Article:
Some teams, have strict policies though, former team bikes are to never be sold to anyone, for any amount. They are allowed to be ridden by non-team members, but not as their possession. A friend has former protour bike on loan that way.
    When Lotto was selling the Litespeeds, I didn't manage to obtain the bike I wanted (a tall Blade).
    I always thought such sales were to balance a poor income season, or just make the DS richer. Didn't consider doping to be so expensive. Eye-opening how the WSJ article hints to the logisics of it all.

    I cannot imagine any man, after such a dramatic struggle with the truth, to start lying only when going public about it. Did other caught pro's come up with false accusations to shorten their bans? No, they gave up much less than Landis, but stuff that dedicated investicators could do something with.

    Also, Landis not wanting to take away from Armstrong's mental talents on the bike, supports him speaking the truth.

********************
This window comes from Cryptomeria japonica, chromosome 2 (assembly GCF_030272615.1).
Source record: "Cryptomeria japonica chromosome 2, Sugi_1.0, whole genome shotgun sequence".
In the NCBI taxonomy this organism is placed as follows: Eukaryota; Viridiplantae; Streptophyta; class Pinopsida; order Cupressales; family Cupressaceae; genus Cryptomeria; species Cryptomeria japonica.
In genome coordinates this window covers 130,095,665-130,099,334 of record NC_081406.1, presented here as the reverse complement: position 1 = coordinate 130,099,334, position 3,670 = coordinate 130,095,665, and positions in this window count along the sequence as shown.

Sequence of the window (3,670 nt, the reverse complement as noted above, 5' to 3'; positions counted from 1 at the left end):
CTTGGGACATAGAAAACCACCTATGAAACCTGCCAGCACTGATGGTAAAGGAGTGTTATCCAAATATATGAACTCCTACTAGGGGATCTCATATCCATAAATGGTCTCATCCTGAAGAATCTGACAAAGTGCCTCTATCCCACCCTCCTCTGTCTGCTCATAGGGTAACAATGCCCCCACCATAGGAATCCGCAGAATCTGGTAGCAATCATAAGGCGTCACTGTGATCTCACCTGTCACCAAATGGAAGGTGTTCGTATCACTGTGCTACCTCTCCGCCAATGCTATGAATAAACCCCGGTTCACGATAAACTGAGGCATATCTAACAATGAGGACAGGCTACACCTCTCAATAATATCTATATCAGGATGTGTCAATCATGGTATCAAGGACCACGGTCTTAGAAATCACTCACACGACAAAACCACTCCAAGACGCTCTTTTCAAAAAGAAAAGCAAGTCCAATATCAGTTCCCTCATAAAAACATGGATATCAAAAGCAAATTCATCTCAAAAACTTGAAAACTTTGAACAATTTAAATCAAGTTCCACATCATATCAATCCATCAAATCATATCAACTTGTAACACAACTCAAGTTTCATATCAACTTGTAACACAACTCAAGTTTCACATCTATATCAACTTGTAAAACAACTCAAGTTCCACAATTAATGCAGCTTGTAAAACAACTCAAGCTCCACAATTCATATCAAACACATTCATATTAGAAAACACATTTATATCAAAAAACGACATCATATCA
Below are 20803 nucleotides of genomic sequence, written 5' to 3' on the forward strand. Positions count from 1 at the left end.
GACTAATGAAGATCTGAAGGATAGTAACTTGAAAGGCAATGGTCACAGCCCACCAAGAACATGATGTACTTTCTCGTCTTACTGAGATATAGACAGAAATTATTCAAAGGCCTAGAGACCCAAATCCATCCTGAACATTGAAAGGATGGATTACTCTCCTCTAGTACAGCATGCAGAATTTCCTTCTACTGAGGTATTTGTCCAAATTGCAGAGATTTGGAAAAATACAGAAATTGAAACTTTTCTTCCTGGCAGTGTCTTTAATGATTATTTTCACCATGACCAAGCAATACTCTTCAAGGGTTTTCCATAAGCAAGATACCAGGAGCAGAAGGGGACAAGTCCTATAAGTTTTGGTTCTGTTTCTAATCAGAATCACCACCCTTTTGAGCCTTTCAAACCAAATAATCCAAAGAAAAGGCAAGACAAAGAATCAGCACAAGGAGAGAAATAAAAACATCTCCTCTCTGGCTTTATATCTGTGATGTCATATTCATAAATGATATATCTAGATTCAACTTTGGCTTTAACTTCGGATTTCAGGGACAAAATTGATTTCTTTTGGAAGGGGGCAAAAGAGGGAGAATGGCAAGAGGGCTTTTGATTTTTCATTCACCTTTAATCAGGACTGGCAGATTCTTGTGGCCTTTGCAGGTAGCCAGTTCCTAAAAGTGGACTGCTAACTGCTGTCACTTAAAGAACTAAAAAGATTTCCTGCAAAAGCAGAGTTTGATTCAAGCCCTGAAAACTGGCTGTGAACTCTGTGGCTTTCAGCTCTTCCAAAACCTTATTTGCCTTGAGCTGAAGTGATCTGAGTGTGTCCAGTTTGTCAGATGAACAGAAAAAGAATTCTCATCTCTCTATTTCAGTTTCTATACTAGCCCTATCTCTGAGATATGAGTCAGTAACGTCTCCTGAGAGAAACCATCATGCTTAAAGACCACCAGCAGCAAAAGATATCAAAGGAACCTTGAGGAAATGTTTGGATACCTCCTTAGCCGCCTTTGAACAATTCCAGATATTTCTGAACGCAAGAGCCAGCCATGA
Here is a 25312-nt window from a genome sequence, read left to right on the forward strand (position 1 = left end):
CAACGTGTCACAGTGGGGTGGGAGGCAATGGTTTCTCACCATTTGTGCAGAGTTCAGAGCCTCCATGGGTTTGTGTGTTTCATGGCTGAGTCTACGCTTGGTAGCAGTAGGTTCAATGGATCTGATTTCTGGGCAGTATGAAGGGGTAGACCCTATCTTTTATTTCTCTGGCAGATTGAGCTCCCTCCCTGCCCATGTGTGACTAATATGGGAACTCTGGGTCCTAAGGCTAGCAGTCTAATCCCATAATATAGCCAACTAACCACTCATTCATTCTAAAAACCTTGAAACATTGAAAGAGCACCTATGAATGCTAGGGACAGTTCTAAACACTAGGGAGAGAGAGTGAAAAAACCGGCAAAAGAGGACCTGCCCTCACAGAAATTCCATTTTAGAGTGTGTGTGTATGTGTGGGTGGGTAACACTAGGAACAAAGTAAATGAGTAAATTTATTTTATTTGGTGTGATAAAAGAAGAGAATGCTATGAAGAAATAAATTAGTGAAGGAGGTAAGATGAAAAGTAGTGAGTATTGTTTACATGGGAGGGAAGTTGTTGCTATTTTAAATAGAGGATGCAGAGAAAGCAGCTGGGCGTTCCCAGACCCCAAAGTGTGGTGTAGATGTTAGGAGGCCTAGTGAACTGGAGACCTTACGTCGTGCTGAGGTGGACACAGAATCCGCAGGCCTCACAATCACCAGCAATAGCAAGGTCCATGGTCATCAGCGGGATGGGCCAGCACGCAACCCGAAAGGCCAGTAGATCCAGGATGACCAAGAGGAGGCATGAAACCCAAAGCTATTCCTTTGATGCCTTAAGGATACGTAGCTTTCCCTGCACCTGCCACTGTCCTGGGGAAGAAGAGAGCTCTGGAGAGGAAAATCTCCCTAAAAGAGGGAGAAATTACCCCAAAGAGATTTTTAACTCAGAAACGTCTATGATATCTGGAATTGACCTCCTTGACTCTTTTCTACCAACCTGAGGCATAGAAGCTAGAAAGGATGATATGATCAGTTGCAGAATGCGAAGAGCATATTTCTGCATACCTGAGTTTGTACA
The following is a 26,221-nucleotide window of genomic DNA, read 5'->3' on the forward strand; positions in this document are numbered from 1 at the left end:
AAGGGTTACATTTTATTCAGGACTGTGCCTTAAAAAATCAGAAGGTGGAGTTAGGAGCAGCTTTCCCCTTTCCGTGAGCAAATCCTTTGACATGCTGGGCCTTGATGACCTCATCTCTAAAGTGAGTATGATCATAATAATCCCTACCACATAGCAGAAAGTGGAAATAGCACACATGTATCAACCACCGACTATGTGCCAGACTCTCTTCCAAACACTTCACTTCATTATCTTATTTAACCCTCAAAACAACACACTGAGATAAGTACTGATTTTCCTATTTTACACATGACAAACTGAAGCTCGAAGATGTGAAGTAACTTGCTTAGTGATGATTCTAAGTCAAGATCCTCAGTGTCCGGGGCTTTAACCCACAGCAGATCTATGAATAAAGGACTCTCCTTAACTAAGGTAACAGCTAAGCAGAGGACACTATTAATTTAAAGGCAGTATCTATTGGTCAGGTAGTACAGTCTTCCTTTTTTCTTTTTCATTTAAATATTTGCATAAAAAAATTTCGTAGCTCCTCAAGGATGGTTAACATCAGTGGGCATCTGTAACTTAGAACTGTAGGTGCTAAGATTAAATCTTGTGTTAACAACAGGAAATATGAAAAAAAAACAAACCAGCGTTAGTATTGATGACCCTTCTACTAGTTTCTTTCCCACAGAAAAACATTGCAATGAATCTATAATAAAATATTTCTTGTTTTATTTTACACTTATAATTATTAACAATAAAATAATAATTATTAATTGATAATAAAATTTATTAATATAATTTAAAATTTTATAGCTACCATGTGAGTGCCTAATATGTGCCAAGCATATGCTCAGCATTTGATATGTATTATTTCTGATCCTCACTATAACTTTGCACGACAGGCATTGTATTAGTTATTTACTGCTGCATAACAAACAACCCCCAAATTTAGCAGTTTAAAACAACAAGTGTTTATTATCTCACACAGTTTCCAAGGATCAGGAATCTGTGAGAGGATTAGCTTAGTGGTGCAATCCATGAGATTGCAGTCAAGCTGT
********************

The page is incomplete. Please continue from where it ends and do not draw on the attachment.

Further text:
In (broken) friendships, the truth can't even surprise or hurt someone. The truth is always real, and never obsolete. Especially if the other partly denounces the opposite of this truth on a daily basis, at the cost of millions of devoted fans.

    My roommate is a fan girl. So ****ed at Landis. She knows he can't be lying, but she won't accept any bad word on Armstrong.

    A bit dubious is the emphasis on Armstrong though, a bit too purposely media-hyping. If Leipheimer joined Landis' doping logistics, and Hincapy also took transfusions, they are level with Armstrong.
    In the the truth, race results or fame are irrelevant. Unless you lose to everyone, anyway. But the moment you're not last in a race, doping becomes a crime to me. If Hincapie joined in and choses to deny, that's great for him. I'll suspend my being a Hincapie fan, but expent my being a Landis fan, for newer, better reasons.